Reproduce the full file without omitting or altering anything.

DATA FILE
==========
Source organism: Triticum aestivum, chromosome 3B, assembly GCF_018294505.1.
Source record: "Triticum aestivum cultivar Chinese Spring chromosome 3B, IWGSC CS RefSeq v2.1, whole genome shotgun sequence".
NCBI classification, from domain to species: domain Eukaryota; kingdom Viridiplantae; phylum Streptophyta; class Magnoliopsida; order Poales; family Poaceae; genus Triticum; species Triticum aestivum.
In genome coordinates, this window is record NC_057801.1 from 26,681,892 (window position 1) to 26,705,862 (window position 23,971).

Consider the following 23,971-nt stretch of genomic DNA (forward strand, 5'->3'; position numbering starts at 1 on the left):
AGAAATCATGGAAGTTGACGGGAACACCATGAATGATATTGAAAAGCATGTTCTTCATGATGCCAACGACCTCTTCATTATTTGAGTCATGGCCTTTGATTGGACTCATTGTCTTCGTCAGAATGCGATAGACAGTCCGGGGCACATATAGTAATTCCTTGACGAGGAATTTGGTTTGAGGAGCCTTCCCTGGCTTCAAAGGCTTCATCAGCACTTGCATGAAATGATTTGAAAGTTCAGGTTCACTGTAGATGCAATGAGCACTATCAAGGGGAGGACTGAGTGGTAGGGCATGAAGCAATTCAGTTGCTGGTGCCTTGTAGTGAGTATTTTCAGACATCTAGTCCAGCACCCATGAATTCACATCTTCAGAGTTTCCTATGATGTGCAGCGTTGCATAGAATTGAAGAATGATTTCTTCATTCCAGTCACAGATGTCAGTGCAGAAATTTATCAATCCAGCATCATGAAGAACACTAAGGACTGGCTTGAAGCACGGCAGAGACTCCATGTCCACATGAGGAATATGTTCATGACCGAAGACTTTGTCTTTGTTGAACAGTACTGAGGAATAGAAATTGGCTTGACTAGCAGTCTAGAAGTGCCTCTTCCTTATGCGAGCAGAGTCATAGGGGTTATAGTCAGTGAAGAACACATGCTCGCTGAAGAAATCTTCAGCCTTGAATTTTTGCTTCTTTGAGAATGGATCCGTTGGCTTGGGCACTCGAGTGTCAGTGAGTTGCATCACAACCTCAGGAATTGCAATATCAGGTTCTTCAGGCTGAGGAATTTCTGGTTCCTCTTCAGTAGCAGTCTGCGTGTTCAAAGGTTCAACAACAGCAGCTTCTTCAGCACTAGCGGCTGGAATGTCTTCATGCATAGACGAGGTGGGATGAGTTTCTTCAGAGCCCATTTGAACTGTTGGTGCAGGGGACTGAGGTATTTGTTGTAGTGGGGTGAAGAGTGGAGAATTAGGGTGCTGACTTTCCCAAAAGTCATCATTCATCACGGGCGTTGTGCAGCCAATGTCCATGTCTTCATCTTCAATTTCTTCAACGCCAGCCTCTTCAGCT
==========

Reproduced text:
Source organism: Triticum aestivum, chromosome 3B, assembly GCF_018294505.1.
Source record: "Triticum aestivum cultivar Chinese Spring chromosome 3B, IWGSC CS RefSeq v2.1, whole genome shotgun sequence".
NCBI classification, from domain to species: domain Eukaryota; kingdom Viridiplantae; phylum Streptophyta; class Magnoliopsida; order Poales; family Poaceae; genus Triticum; species Triticum aestivum.
In genome coordinates, this window is record NC_057801.1 from 26,681,892 (window position 1) to 26,705,862 (window position 23,971).

Consider the following 23,971-nt stretch of genomic DNA (forward strand, 5'->3'; position numbering starts at 1 on the left):
AGAAATCATGGAAGTTGACGGGAACACCATGAATGATATTGAAAAGCATGTTCTTCATGATGCCAACGACCTCTTCATTATTTGAGTCATGGCCTTTGATTGGACTCATTGTCTTCGTCAGAATGCGATAGACAGTCCGGGGCACATATAGTAATTCCTTGACGAGGAATTTGGTTTGAGGAGCCTTCCCTGGCTTCAAAGGCTTCATCAGCACTTGCATGAAATGATTTGAAAGTTCAGGTTCACTGTAGATGCAATGAGCACTATCAAGGGGAGGACTGAGTGGTAGGGCATGAAGCAATTCAGTTGCTGGTGCCTTGTAGTGAGTATTTTCAGACATCTAGTCCAGCACCCATGAATTCACATCTTCAGAGTTTCCTATGATGTGCAGCGTTGCATAGAATTGAAGAATGATTTCTTCATTCCAGTCACAGATGTCAGTGCAGAAATTTATCAATCCAGCATCATGAAGAACACTAAGGACTGGCTTGAAGCACGGCAGAGACTCCATGTCCACATGAGGAATATGTTCATGACCGAAGACTTTGTCTTTGTTGAACAGTACTGAGGAATAGAAATTGGCTTGACTAGCAGTCTAGAAGTGCCTCTTCCTTATGCGAGCAGAGTCATAGGGGTTATAGTCAGTGAAGAACACATGCTCGCTGAAGAAATCTTCAGCCTTGAATTTTTGCTTCTTTGAGAATGGATCCGTTGGCTTGGGCACTCGAGTGTCAGTGAGTTGCATCACAACCTCAGGAATTGCAATATCAGGTTCTTCAGGCTGAGGAATTTCTGGTTCCTCTTCAGTAGCAGTCTGCGTGTTCAAAGGTTCAACAACAGCAGCTTCTTCAGCACTAGCGGCTGGAATGTCTTCATGCATAGACGAGGTGGGATGAGTTTCTTCAGAGCCCATTTGAACTGTTGGTGCAGGGGACTGAGGTATTTGTTGTAGTGGGGTGAAGAGTGGAGAATTAGGGTGCTGACTTTCCCAAAAGTCATCATTCATCACGGGCGTTGTGCAGCCAATGTCCATGTCTTCATCTTCAATTTCTTCAACGCCAGCCTCTTCAGCT